Friday, June 17, 2005

I was recently at a baby shower for my advisor, where I was conversing with a certain author whom I've met a few times around campus. (Exceptionally nice lady, BTW.)

Her advice about publishing (although I want you to know it was unsolicited, since I was honestly not trying to snark writing tips from the token author) was that fiction really doesn't sell. Non-fiction does.

Therefore, one should start with writing non-fiction, and then you can branch out into fiction once you're already published. (It seemed to make sense, when I thought about, for example, Michael Crichton, who knows how to write medical matters in a way that laymen understand.)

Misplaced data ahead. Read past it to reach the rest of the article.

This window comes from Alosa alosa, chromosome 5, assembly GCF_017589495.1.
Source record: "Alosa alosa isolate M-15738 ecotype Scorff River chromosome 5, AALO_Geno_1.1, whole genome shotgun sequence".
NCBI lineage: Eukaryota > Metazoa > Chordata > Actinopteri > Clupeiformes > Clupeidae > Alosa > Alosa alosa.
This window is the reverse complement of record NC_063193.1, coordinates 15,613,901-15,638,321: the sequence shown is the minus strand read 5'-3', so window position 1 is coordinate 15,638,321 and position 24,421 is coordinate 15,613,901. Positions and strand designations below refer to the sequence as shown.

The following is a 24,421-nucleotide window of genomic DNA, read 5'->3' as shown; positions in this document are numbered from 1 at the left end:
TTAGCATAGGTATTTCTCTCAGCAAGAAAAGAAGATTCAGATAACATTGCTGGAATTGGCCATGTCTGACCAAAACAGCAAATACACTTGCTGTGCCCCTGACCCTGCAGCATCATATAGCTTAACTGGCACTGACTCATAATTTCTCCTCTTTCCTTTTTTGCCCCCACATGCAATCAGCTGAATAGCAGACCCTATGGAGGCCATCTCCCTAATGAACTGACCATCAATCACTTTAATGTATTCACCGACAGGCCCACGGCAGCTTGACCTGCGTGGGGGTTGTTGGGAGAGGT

I asked, "So, is that how you did it? Did you start with non-fiction?" Sheepishly, she admitted that she had actually started right in with fiction, although she attributed her initial "break" to the luck of being in the right place at the right time.

1 comment:

brainhell said...

Fiction has all the volume, but I suppose she means that the first-timer can't break in there (probably due to all the competition) and would be better off trying nonfiction first. Makes sense.